In light of the recent discovery in the New World, cartographers (one who creates maps as a profession) have been working tirelessly to map the coast of Africa, along with the New World. None of this would be possible without the latest inventions for the time such as a better compass. A better compass had been created by the Chinese (who had been using the compass for years) using an iron needle magnetized by the mineral lodestone. These align with the cardinal directions of the Earth. The portolan map had also been created which, much like latitude and longitude, used lines based on compass points to navigate sailors way to wherever they need to go. With all this technology to navigate, better ships were being created that were prepared for long voyages across the ocean and back. To apply this knowledge, sailing schools were set up by Prince Henry to train crews to sail rough seas like going around the Cape of Good Hope to bring back goods from Asia.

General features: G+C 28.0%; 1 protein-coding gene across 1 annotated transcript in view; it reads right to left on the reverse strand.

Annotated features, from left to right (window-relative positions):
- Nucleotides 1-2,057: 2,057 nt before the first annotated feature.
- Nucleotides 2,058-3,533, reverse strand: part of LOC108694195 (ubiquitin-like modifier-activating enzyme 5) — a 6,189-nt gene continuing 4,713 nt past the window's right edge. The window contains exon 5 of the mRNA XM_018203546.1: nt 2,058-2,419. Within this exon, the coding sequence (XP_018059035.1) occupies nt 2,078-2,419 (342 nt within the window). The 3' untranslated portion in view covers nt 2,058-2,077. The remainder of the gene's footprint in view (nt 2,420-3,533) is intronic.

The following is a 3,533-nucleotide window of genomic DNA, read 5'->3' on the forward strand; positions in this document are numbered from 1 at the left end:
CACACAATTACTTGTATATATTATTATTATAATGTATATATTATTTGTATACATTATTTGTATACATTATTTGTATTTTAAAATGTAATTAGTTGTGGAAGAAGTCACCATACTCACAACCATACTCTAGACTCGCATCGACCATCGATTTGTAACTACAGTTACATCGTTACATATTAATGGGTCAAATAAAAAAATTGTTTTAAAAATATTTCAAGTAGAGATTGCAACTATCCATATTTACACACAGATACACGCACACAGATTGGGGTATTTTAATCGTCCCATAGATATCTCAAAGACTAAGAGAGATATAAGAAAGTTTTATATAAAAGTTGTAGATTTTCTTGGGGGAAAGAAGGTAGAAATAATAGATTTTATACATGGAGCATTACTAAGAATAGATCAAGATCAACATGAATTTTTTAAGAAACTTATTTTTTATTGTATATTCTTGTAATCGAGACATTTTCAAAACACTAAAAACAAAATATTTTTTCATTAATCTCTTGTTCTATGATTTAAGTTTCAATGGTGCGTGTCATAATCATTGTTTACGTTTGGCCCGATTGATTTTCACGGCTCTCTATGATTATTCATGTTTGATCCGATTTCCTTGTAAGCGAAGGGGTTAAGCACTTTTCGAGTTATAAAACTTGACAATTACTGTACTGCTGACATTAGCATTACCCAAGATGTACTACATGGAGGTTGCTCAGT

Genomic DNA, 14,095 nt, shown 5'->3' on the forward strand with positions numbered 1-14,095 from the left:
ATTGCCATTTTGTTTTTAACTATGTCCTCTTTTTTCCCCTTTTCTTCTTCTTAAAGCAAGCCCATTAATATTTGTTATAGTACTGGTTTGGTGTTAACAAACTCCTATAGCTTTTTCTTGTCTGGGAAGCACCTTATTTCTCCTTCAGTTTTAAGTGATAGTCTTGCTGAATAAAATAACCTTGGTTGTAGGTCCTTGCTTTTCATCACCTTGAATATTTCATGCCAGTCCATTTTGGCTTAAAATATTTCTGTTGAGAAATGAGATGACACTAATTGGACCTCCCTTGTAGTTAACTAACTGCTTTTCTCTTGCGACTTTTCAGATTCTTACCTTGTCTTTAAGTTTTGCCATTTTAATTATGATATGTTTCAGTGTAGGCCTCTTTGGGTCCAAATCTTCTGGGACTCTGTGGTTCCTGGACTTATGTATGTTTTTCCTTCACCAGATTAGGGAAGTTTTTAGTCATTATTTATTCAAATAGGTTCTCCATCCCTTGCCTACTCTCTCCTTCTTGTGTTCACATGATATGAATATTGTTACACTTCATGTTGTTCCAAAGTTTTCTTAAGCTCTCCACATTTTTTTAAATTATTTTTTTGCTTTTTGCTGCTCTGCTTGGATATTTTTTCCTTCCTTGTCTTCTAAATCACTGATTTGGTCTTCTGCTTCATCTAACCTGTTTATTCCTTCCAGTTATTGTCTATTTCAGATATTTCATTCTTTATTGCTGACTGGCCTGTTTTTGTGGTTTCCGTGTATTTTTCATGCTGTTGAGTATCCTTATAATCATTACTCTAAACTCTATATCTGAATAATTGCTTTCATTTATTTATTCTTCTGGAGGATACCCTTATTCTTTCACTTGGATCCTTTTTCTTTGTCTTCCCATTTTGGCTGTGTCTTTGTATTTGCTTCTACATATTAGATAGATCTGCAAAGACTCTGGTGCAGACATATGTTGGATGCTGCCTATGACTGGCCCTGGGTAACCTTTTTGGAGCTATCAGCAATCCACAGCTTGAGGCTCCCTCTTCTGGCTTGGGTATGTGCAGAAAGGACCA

Works Cited

Spices in a Bazaar. Digital image. Britannica. Britannica, Web. 14 Dec. 2015.

Editors of Encyclopedia Britannica. "Spice Trade." Encyclopedia Britannica Online. Encyclopedia Britannica, Web. 14 Dec. 2015.

Ferdinand Magellan's Ship Victoria. Digital image. Britannica. Britannica, Web. 10 Dec. 2015

Wallace, Vicki. Astrolabe on a ship. Digital image. National Park Service. U.S. Department of the Interior, Web. 15 Dec. 2015.

United States. National Park Service. "Navigation and Related Instruments in 16th-Century England." National Parks Service. U.S. Department of the Interior, 13 Dec. 2015. Web. 15 Dec. 2015.

Editors of Encyclopedia Britannica. "Astrolabe." Encyclopedia Britannica Online. Encyclopedia Britannica 2015. Web. 15 Dec. 2015.

"European exploration". Encyclopædia Britannica. Encyclopædia Britannica Online.

Encyclopædia Britannica Inc., 2015. Web. 15 Dec. 2015

"Treaty of Tordesillas." Treaty of Tordesillas. Web. 17 Dec. 2015.

"Slavery in America." A&E Television Networks, Web. 17 Dec. 2015.

"The Philippines Before Magellan." Personally Yours Philippines. 22 June 2008. Web. 18 Dec. 2015.

Ellis, Elisabeth Gaynor., and Anthony Esler. Prentice Hall World History: The Modern Era. Print.